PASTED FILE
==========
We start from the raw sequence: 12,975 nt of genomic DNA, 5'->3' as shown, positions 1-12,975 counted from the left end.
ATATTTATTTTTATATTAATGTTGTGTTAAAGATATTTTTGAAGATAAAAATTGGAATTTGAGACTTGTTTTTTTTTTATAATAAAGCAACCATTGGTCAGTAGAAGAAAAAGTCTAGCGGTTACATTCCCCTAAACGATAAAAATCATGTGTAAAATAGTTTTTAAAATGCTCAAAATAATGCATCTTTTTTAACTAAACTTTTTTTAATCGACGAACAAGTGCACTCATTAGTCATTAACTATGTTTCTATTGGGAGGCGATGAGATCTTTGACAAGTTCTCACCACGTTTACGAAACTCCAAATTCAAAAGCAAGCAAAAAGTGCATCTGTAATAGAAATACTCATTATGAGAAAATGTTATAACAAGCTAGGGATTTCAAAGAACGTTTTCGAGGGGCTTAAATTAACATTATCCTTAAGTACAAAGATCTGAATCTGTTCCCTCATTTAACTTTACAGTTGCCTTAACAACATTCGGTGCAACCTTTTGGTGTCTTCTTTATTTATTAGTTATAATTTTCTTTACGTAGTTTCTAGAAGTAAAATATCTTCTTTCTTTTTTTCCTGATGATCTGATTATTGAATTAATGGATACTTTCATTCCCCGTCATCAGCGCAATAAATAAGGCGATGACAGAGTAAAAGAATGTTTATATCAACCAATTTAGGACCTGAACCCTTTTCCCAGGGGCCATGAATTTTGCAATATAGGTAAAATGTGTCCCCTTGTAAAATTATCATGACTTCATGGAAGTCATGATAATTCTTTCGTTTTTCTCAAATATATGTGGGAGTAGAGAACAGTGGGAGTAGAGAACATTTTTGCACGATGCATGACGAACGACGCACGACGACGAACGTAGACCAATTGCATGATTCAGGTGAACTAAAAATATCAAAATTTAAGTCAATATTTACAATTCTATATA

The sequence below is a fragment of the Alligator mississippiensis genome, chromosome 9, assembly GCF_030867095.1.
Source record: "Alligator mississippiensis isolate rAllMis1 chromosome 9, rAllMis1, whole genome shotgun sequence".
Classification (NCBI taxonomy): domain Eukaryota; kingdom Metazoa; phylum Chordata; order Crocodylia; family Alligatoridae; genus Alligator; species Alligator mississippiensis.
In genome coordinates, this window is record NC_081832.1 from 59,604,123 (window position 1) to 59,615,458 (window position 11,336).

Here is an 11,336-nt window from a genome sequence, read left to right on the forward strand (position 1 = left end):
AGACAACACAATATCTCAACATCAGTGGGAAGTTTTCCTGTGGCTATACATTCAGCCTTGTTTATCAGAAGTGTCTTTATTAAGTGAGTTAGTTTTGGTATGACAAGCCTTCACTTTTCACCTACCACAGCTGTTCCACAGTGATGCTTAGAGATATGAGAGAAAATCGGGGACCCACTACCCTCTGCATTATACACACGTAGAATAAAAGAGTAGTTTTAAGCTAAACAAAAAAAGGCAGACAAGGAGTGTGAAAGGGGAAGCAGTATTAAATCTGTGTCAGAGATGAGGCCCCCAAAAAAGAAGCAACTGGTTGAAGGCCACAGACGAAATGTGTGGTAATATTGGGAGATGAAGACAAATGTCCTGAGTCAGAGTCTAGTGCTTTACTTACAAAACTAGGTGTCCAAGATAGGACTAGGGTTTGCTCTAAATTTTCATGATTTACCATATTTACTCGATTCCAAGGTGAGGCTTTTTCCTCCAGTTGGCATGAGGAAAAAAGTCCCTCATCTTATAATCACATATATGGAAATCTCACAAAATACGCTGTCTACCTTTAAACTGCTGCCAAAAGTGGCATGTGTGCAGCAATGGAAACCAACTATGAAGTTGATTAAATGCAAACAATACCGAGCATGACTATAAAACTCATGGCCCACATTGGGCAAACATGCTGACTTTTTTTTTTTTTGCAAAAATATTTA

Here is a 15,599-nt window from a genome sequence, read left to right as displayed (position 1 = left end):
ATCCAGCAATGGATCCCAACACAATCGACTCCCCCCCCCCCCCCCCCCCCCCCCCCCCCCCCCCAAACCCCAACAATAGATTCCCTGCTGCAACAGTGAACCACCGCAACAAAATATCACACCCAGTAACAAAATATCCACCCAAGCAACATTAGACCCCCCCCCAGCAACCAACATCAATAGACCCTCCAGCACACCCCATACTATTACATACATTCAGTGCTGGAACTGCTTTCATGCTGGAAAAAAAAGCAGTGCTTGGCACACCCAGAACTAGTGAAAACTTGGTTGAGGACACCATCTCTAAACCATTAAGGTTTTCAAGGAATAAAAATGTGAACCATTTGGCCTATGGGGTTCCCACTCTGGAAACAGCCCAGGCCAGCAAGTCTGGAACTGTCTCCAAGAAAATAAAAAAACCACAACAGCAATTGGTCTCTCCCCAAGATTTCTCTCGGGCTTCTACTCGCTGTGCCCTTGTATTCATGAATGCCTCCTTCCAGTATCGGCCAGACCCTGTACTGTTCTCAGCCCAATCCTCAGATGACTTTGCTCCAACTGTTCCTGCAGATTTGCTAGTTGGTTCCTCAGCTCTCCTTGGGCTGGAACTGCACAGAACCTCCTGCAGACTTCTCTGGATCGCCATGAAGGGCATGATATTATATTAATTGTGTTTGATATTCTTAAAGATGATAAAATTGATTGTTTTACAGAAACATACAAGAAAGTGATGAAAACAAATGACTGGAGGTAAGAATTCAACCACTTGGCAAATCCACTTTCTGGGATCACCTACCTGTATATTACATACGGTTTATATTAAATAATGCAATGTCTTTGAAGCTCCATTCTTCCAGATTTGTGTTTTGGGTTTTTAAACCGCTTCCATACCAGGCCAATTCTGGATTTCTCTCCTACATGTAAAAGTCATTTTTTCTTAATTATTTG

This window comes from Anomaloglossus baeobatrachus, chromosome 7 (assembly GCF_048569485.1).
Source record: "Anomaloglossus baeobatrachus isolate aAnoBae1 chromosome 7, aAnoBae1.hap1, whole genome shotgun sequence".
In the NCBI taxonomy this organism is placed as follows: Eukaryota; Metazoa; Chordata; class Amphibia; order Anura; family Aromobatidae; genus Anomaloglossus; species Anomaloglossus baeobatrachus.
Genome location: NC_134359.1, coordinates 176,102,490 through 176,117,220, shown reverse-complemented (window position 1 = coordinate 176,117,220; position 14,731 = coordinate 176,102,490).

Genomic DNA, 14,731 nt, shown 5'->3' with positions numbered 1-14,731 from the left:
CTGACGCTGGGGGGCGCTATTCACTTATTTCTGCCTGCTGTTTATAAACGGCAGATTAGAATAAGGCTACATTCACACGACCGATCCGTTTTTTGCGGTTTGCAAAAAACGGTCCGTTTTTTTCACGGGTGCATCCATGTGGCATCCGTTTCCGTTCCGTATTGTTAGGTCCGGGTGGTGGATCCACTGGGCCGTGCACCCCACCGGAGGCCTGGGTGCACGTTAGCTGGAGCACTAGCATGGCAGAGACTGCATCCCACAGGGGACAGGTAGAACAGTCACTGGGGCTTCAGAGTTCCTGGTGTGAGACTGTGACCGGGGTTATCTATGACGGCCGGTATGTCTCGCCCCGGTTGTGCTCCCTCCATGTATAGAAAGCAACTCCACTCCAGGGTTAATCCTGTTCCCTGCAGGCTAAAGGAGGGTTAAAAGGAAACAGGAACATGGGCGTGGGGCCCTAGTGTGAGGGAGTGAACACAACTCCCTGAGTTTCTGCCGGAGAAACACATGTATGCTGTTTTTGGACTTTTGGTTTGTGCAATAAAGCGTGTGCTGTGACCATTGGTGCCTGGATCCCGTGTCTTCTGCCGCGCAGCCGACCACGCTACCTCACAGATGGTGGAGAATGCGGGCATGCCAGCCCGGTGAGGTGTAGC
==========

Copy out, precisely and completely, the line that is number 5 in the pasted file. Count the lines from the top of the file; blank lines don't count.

Classification (NCBI taxonomy): domain Eukaryota; kingdom Metazoa; phylum Chordata; order Crocodylia; family Alligatoridae; genus Alligator; species Alligator mississippiensis.